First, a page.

Jim.

  3. Very cool stuff. It is amazing how only a few percentage increases means thousands of dollars more to your bottom line!

  4. A really convincing article! Thanks so much for sharing this. A little is better than none and small things really do matter.

  5. The big players in mortgage and EDU lead gen have been doing this for years… their funnels are as slick as they get, yet they are still always testing!

  6. @Brendan,

    Here’s a related question.

    How to get clients to try new variants of the same thing – for example to keep on trying new headlines.

    Clients get bored with testing one element and want to wander off and test some different part of the site.

    Any tips?

  7. Great stuff guys. It like I have always said about SEO, don’t be satisfied with ranking a certain number and getting traffic. Just think what you would get with a few percentage point increases!

  8. @John (York UK): To get clients to keep testing the same element ongoing, we use the “always challenge the winner” approach. Whatever wins the test becomes the default, and you immediately challenge the winner again.

    Prioritization is key as well. Sometimes it’s better to go off and test something else. Or, sometimes it’s better to cycle multiple rounds of testing on the same thing. Whenever possible, have multiple tests running at the same time.

  9. Spokane is right about this matters – players in the mortgage industry have tried this for years.

  10. @Brendan,

    Thanks for your answer.

  11. Optimization is very important although it’s a tough and boring job it usually increased my revenue a lot so I keep doing it for every site.

  12. I need to look into this. My conversion could use some improvement for sure. I have a niche site that gets a steady 150 visitors per day with very few conversions. I probably need to be building an email list so I can convert my list rather than raw visitors.

  13. Any articles on multivariate testing in the future?

  14. You are correct, conversion is the most powerful form of leverage in marketing. That’s why we began using audio in 2002 and video in 2003 because we saw up to a 50% improvement in conversion rates. Now everything we do is a combination of text for seo and video for conversion!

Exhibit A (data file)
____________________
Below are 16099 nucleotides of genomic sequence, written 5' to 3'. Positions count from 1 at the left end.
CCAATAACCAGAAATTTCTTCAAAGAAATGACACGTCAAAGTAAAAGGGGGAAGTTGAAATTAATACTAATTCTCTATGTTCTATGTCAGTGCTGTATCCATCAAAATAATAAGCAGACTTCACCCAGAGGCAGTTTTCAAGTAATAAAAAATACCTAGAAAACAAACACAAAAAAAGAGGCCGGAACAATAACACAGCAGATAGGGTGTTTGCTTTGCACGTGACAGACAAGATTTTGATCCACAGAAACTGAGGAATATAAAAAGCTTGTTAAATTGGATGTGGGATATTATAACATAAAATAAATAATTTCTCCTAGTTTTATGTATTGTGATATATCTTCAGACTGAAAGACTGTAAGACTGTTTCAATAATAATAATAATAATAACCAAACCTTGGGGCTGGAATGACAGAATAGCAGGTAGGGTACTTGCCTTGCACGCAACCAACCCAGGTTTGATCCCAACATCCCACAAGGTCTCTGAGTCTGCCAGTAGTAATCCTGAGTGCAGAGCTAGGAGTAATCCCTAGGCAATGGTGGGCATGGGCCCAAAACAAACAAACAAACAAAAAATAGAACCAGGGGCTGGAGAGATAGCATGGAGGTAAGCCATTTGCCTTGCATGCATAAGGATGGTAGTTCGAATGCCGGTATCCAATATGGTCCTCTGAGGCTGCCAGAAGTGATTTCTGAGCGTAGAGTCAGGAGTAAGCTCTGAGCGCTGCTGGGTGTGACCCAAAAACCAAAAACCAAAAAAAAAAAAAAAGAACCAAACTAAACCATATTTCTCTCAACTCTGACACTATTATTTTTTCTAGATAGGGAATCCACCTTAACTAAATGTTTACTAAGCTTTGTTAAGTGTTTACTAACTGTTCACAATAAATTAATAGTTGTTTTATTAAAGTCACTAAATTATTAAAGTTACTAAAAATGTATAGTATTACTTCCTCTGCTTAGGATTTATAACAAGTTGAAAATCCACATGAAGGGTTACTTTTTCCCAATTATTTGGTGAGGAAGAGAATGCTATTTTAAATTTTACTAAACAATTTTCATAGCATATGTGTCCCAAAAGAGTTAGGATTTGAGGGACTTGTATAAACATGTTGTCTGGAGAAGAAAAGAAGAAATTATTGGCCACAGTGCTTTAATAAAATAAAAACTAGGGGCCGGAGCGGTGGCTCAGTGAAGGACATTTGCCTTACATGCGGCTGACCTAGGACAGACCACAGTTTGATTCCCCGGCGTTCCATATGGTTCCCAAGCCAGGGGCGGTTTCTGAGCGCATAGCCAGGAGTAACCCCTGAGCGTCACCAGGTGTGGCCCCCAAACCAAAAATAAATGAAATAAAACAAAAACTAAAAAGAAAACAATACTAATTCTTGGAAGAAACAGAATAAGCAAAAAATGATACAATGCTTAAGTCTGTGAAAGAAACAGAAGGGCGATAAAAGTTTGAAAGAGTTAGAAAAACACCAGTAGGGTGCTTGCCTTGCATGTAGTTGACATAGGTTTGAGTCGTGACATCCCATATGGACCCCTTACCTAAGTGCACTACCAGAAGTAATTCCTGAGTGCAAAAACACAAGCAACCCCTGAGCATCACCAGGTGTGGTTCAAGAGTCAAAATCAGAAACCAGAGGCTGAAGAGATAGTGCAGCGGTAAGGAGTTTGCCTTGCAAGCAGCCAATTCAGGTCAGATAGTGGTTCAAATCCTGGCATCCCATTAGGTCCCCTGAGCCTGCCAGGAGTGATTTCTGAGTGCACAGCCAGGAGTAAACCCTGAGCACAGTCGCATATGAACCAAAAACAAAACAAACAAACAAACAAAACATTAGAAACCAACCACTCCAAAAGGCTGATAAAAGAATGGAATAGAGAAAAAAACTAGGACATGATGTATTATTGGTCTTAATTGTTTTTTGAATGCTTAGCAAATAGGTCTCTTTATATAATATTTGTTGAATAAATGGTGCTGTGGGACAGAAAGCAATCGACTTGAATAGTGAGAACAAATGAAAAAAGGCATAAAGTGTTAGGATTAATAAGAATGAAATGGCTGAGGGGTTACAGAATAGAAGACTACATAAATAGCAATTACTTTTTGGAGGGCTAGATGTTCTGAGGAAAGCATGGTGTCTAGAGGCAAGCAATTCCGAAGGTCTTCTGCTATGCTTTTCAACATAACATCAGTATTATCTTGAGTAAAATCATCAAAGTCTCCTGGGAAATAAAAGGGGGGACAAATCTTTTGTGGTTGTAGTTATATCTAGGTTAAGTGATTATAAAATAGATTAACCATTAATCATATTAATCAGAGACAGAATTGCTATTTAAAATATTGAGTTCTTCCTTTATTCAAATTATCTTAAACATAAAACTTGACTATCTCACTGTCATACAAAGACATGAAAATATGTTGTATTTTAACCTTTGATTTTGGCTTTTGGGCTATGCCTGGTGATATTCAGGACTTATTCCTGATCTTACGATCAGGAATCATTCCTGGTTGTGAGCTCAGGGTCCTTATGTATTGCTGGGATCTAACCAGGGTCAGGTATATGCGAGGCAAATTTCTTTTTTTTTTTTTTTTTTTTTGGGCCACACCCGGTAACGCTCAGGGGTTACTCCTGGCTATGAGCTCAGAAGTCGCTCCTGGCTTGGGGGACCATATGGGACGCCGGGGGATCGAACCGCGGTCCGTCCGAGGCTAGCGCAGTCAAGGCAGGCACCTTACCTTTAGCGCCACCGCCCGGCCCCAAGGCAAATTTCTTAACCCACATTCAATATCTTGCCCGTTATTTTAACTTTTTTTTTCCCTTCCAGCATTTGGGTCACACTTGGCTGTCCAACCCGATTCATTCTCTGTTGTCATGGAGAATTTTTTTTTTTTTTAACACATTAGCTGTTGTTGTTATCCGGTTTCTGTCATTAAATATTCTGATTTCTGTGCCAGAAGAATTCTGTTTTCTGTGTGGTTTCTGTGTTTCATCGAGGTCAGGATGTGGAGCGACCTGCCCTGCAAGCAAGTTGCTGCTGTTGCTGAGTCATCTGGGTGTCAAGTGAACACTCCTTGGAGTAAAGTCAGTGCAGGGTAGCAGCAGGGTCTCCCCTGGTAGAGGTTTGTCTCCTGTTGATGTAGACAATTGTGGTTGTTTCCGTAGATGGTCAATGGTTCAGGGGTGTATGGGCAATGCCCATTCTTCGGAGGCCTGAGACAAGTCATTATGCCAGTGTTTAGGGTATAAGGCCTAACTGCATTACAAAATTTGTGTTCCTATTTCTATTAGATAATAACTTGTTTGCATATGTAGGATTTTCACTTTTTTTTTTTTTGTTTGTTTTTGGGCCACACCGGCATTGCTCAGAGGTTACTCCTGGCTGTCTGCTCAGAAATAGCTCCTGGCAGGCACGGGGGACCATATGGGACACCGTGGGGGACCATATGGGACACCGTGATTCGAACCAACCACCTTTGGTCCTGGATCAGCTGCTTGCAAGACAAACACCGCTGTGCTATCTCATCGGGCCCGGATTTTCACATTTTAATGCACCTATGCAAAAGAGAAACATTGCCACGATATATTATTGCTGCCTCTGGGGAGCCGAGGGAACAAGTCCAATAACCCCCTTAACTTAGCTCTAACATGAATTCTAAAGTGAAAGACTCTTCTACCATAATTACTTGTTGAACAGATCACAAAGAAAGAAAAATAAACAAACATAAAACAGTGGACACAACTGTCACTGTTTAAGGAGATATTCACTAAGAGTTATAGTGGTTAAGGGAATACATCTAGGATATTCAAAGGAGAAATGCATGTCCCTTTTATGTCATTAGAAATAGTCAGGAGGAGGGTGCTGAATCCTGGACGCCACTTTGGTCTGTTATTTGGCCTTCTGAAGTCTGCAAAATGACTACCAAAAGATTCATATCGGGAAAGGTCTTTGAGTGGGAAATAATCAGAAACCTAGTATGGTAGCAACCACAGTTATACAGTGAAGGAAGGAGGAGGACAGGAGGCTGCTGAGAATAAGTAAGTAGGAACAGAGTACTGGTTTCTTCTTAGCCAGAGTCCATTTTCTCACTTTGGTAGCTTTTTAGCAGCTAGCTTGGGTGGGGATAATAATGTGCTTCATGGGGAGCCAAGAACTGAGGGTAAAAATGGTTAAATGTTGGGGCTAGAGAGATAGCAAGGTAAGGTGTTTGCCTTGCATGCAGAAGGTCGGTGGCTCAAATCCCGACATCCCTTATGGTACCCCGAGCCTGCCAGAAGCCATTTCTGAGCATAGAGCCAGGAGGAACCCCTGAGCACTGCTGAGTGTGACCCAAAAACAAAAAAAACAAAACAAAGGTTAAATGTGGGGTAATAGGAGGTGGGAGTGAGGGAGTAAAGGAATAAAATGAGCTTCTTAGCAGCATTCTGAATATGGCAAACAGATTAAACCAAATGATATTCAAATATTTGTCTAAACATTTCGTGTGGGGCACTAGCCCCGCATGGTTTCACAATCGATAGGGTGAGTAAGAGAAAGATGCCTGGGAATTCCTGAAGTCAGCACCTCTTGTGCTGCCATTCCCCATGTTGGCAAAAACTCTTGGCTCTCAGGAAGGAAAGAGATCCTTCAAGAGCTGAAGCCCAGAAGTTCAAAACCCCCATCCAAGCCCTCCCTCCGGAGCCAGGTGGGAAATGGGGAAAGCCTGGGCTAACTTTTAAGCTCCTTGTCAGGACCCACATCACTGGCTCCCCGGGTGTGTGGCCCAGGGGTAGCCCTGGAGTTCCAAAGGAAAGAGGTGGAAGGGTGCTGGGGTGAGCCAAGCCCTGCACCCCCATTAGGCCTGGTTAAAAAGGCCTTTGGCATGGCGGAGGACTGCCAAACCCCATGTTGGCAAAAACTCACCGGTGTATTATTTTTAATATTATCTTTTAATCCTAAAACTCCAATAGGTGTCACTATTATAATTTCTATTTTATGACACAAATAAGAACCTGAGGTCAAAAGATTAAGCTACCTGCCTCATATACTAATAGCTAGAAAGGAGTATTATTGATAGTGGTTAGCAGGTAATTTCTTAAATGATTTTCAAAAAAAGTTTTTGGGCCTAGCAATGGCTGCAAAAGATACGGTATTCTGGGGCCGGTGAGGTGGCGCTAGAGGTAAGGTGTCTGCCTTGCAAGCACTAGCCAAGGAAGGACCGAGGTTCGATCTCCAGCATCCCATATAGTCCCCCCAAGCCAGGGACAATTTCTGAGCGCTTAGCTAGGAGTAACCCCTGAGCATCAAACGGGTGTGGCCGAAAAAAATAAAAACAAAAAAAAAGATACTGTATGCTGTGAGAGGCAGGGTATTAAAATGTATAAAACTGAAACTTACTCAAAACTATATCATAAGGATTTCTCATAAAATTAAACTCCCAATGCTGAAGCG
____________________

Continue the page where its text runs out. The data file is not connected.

15. I am guilty of sitting back and hoping for miracles once a site is up and running but I find it really interesting how such seemingly small changes can have such a big impact. It’s so easy to overlook these things which can in practice make a world of difference!

  16. Never stop optimizing and seeking better results. First, you learn more and can apply that knowledge to future endeavors. Second, it is more profitable as pointed out. I’ve continued to optimize some online ads and the finished CTR is so much higher than where I started. Persistence pays off.

  17. I agree with you jason, although boring we have to keep working hard to keep the site. perhaps we do the same thing

  18. A significant factor in making a good investment is considering the time that you will be able to invest for, optimization is important and increases revenue if done well.

  19. We do not otherwise calculate to such details. Will use it in future. Increasing the conversion rate is not an easy job and with these calculations I guess we can make the bottomline profit better.

  20. Fantastic article. Yeah I’ll definitely keep this in mind. I think a lot of time people try to test and get frustrated with lack of results or do not know how to accurately test variations and wind up quitting.

  21. Optimization is very important although it’s a tough and boring job it usually increased my revenue a lot so I keep doing it for every site.

  22. [...] [...]

  23. Spot on article, a lot of people think its just about getting traffic to your site, whereas a small increase in conversion rate can make a huge increase in yearly turnover.

  24. It’s all about testing of new ideas. And sometimes small moves are making a great results.

  25. Thanks for the kick in the butt! Your illustration has motivated me to get with my analytics and continue to challenge the status quo!

  26. This is honestly a lot like the compounding increase in traffic climbing big G ladder. With each position on page 1 you increase your traffic goes up exponentially…

  27. Optimization is very important although it’s a tough and boring job it usually increased my revenue a lot so I keep doing it for every site.

  28. Thanks for the kick in the butt! Your illustration has motivated me to get with my analytics and continue to challenge the status quo

  29. Ok i must admit i didnt understand much of what you had to say about conversion rate increase. lol Anyway i think i’ll stick to my safaris